Address Pain Early
If your child complains of heel pain after activity or sports, he may be suffering from Sever’s disease.
Sever’s disease is a very common heel injury that occurs in kids. Is a painful bone disorder that results from inflammation (swelling) of the growth plate in the heel. It’s not actually a disease but a heel injury. It usually occurs during the growth spurt of adolescence, the approximately 2-year period in early puberty when kids grow most rapidly.
What causes it:
During a growth spurt, your child’s heel bone grows faster than the muscles, tendons, and ligaments in their leg. The heel is one of your child’s first body parts to reach full adult size. Sometimes, the muscles and tendons can’t grow fast enough to keep up, and they are stretched too tight.
If your child plays a sport that involves a lot of running and jumping on hard surfaces (soccer, basketball, or gymnastics), it can put extra strain on the already overstretched tendons. This leads to swelling and pain at the point where the tendons attach to the growing part of her heel.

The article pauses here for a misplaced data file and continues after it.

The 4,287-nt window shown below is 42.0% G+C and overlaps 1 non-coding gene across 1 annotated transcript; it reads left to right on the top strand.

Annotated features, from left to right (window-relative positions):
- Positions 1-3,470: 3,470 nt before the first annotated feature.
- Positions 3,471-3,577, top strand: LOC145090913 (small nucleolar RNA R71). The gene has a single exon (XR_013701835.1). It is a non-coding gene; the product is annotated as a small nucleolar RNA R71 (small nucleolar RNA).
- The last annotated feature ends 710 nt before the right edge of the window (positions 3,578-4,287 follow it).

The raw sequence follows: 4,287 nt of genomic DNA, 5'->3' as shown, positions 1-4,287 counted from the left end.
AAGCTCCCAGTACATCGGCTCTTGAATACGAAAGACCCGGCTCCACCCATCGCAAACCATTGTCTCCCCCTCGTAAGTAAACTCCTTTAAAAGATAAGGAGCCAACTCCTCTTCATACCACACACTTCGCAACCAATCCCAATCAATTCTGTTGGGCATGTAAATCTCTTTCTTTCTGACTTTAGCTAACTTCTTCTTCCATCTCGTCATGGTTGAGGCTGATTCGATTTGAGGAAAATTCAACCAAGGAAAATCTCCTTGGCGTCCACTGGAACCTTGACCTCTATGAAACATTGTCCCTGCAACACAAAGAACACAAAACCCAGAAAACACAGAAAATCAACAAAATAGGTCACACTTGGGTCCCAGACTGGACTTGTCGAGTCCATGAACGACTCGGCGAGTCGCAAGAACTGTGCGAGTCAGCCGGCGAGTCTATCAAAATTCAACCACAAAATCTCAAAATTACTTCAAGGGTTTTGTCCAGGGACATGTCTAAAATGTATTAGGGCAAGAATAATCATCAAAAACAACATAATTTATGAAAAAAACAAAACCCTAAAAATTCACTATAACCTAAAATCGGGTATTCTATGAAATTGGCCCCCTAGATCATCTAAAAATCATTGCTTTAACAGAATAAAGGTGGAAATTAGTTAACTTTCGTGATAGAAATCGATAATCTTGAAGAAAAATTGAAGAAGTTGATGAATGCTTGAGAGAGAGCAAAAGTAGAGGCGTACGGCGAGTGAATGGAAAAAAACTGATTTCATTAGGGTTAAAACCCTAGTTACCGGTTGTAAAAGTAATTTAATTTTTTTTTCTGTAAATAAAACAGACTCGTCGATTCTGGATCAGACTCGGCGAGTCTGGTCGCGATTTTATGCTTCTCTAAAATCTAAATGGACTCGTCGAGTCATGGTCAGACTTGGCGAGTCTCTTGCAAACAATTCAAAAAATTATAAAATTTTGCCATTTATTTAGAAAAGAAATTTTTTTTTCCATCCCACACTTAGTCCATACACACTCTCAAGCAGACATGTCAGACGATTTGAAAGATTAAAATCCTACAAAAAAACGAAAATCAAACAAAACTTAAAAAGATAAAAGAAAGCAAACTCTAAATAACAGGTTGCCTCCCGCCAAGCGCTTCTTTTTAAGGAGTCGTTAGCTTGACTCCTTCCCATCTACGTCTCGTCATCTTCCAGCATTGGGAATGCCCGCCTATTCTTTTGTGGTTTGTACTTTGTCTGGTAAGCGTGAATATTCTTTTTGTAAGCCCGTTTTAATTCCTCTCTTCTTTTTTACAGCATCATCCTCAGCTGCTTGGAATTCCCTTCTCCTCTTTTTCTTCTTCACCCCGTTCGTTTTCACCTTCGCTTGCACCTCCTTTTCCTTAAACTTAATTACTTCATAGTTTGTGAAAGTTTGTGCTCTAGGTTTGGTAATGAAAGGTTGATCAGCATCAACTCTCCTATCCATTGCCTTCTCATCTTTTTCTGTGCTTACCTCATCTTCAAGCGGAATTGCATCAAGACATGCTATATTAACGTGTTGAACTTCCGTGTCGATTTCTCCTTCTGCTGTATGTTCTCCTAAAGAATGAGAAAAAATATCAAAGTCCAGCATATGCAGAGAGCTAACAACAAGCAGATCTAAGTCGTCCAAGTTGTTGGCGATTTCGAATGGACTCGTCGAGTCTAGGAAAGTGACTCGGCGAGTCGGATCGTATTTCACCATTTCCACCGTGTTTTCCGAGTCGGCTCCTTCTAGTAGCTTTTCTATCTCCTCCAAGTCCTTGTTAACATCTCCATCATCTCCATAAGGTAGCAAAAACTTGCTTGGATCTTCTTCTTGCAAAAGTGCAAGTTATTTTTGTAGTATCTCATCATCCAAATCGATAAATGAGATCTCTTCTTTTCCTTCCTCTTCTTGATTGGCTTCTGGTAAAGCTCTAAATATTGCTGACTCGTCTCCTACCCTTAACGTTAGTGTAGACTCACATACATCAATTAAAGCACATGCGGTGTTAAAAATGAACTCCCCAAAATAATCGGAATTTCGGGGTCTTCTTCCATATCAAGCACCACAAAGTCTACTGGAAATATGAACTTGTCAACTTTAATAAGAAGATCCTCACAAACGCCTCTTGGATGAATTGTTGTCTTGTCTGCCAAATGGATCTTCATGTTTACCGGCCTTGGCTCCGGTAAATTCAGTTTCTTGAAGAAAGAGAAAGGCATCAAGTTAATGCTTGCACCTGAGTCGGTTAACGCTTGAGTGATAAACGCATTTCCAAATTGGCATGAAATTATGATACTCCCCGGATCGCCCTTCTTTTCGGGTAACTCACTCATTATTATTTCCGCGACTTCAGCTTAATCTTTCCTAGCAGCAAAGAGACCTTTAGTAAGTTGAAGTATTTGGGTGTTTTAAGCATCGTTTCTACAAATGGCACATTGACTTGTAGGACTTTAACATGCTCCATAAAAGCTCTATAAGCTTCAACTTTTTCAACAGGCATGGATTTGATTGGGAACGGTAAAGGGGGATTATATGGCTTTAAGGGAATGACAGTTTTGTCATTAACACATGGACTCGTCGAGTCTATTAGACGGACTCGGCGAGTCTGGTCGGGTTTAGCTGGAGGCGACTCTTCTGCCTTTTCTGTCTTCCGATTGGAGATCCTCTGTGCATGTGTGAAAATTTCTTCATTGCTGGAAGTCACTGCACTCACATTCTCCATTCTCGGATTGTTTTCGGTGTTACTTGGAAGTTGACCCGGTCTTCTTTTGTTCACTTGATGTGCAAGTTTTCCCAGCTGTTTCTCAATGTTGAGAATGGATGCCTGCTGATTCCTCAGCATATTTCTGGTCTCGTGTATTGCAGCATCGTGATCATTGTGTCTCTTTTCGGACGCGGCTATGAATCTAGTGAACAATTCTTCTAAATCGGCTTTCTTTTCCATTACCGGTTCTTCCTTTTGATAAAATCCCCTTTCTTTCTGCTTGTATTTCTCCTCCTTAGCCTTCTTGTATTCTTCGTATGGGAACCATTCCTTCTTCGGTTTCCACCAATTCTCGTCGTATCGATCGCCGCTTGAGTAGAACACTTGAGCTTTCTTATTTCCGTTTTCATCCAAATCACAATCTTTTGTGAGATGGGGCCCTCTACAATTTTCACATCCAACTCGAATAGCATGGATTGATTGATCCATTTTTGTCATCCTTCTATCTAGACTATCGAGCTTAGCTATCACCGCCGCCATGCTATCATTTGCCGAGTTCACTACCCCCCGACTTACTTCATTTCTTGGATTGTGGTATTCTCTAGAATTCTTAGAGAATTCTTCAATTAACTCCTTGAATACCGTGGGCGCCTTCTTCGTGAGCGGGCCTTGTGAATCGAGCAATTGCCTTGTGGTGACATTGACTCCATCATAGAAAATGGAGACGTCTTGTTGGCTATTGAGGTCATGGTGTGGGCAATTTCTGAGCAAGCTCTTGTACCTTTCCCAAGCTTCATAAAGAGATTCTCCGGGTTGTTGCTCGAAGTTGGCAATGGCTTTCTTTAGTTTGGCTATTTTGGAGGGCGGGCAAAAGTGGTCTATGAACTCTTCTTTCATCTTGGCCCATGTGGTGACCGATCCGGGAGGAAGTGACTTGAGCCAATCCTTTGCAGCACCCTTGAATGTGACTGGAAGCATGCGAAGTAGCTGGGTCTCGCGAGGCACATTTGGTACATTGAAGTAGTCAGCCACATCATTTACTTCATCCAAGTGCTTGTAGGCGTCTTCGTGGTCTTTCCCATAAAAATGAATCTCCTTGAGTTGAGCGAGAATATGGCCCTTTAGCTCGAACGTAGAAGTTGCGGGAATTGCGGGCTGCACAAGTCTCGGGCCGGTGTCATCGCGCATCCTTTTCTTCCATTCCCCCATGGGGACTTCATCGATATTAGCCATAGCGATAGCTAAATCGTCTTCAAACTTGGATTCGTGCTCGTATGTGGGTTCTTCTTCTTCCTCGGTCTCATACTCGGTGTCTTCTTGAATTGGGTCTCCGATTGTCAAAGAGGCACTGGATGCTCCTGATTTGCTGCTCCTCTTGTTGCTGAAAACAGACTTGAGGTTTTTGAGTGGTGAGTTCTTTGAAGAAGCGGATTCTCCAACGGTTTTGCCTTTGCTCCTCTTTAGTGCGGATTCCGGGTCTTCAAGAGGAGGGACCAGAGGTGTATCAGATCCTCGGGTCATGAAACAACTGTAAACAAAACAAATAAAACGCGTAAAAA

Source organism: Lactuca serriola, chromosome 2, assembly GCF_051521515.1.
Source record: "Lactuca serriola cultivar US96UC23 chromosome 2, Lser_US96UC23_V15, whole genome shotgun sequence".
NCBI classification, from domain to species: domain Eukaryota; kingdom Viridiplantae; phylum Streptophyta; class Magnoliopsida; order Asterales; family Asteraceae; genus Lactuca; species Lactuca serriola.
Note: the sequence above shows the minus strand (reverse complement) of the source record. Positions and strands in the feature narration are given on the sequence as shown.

Peak incidences are:
- Girls: 8 to 10 years old.
- Boys: 10 to 12 years old.
As a parent, you may notice your child limping while walking or running awkwardly. If you ask them to rise onto their tip toes, their heel pain usually increases. Heel pain can be felt in one or both heels in Sever’s disease.
- Excessive running and jumping
- Sports that involve wearing cleats
- Barefoot sports like gymnastics
- Year-around sport participation
- Intense training
- Rapid growing
Management & Treatment:
The good news is that the condition doesn’t cause any long-term foot problems, with early treatment (which may involve physiotherapy, rest, strapping, medical orthotics and shoes).
Our foot and ankle specialists, at Zia Medical Center, stresses that young athletes should never “play through the pain” in their feet. Left untreated, heel pain can lead to difficulty in walking that will require complicated therapy.